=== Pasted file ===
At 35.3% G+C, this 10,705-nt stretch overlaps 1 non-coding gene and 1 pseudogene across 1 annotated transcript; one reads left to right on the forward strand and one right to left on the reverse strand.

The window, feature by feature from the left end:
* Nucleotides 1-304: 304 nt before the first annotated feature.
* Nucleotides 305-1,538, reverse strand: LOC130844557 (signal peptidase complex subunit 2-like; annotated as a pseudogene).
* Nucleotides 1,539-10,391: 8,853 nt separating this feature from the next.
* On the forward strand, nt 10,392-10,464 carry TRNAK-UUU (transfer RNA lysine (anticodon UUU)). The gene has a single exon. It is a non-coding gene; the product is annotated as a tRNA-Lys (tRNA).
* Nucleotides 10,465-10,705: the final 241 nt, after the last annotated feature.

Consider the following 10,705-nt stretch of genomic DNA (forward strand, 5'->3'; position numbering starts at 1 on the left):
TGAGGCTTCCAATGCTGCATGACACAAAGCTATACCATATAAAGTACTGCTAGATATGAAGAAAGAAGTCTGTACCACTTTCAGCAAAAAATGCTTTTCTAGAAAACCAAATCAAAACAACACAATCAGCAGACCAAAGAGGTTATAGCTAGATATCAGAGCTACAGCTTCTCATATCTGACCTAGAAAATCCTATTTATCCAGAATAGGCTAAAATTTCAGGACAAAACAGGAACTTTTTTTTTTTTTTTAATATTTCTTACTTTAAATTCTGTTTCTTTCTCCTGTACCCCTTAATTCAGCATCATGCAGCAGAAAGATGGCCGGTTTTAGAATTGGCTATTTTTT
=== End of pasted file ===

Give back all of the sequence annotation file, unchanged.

At 35.3% G+C, this 10,705-nt stretch overlaps 1 non-coding gene and 1 pseudogene across 1 annotated transcript; one reads left to right on the forward strand and one right to left on the reverse strand.

The window, feature by feature from the left end:
* Nucleotides 1-304: 304 nt before the first annotated feature.
* Nucleotides 305-1,538, reverse strand: LOC130844557 (signal peptidase complex subunit 2-like; annotated as a pseudogene).
* Nucleotides 1,539-10,391: 8,853 nt separating this feature from the next.
* On the forward strand, nt 10,392-10,464 carry TRNAK-UUU (transfer RNA lysine (anticodon UUU)). The gene has a single exon. It is a non-coding gene; the product is annotated as a tRNA-Lys (tRNA).
* Nucleotides 10,465-10,705: the final 241 nt, after the last annotated feature.

Consider the following 10,705-nt stretch of genomic DNA (forward strand, 5'->3'; position numbering starts at 1 on the left):
TGAGGCTTCCAATGCTGCATGACACAAAGCTATACCATATAAAGTACTGCTAGATATGAAGAAAGAAGTCTGTACCACTTTCAGCAAAAAATGCTTTTCTAGAAAACCAAATCAAAACAACACAATCAGCAGACCAAAGAGGTTATAGCTAGATATCAGAGCTACAGCTTCTCATATCTGACCTAGAAAATCCTATTTATCCAGAATAGGCTAAAATTTCAGGACAAAACAGGAACTTTTTTTTTTTTTTTAATATTTCTTACTTTAAATTCTGTTTCTTTCTCCTGTACCCCTTAATTCAGCATCATGCAGCAGAAAGATGGCCGGTTTTAGAATTGGCTATTTTTT